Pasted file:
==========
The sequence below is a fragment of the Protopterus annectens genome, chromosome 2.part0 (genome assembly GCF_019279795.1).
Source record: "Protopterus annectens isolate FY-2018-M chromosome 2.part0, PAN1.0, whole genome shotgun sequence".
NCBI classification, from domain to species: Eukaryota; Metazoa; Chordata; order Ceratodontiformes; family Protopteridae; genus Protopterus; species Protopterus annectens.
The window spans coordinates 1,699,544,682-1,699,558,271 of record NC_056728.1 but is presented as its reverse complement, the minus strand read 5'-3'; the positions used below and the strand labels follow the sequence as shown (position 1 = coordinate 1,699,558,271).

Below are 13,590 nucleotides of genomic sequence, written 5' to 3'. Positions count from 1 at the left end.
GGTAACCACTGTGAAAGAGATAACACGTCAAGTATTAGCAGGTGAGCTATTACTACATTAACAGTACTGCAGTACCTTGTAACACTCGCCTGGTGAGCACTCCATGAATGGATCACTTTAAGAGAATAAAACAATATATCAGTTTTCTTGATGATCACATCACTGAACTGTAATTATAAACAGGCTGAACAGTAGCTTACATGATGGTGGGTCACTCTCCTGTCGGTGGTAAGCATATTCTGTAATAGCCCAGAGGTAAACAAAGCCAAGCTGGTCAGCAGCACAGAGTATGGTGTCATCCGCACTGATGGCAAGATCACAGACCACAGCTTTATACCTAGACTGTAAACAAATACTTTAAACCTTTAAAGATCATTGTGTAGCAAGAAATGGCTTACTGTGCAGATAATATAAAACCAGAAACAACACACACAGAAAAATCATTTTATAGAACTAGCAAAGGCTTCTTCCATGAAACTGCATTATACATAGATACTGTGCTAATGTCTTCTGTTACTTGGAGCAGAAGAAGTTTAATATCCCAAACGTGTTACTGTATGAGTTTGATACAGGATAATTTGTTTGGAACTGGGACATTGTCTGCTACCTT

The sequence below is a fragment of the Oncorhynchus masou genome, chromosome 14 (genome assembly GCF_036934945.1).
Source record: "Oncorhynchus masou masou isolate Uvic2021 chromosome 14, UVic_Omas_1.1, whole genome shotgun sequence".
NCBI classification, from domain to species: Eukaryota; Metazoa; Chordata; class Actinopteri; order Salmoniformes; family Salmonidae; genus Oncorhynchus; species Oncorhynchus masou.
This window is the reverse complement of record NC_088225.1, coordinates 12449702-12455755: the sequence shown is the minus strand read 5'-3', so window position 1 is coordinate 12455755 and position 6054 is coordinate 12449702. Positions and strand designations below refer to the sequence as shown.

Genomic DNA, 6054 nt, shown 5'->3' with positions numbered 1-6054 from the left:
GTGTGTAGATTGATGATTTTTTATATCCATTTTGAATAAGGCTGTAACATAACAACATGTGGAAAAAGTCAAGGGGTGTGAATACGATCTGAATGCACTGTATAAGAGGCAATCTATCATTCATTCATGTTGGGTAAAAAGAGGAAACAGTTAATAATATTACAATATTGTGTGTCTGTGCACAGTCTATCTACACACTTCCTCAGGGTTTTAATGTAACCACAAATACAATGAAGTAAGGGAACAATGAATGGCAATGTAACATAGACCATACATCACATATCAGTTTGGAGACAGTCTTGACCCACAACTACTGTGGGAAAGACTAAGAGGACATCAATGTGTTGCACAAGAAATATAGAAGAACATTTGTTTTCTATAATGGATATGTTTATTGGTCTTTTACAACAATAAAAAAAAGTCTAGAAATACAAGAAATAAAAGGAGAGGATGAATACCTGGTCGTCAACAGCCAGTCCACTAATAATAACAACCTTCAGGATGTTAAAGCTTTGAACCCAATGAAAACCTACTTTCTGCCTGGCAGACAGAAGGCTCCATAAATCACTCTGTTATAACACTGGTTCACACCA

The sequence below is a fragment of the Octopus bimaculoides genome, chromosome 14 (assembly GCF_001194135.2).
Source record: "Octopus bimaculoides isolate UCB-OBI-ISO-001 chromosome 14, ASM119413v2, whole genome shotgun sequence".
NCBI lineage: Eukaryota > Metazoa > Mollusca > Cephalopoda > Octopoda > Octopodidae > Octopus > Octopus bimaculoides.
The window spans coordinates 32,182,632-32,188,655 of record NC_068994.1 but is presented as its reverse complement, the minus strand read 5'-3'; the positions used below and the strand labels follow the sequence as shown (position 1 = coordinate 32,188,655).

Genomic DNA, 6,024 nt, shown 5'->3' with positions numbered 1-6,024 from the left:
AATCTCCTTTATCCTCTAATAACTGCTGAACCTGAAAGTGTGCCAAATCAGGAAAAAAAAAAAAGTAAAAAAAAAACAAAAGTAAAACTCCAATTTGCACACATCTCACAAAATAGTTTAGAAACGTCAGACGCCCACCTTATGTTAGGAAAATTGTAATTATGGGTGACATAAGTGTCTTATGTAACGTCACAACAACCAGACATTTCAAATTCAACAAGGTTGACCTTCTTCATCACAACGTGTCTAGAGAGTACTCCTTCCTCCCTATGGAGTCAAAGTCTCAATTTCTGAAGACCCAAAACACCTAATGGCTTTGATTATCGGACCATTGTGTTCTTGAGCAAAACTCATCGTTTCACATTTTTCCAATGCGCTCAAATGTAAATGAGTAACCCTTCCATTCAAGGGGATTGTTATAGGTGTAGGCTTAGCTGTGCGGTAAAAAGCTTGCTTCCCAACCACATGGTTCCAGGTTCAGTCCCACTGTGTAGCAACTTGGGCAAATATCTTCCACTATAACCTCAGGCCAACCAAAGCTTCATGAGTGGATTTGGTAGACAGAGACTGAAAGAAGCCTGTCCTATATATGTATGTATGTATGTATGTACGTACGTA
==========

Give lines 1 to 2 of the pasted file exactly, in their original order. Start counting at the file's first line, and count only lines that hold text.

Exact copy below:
The sequence below is a fragment of the Protopterus annectens genome, chromosome 2.part0 (genome assembly GCF_019279795.1).
Source record: "Protopterus annectens isolate FY-2018-M chromosome 2.part0, PAN1.0, whole genome shotgun sequence".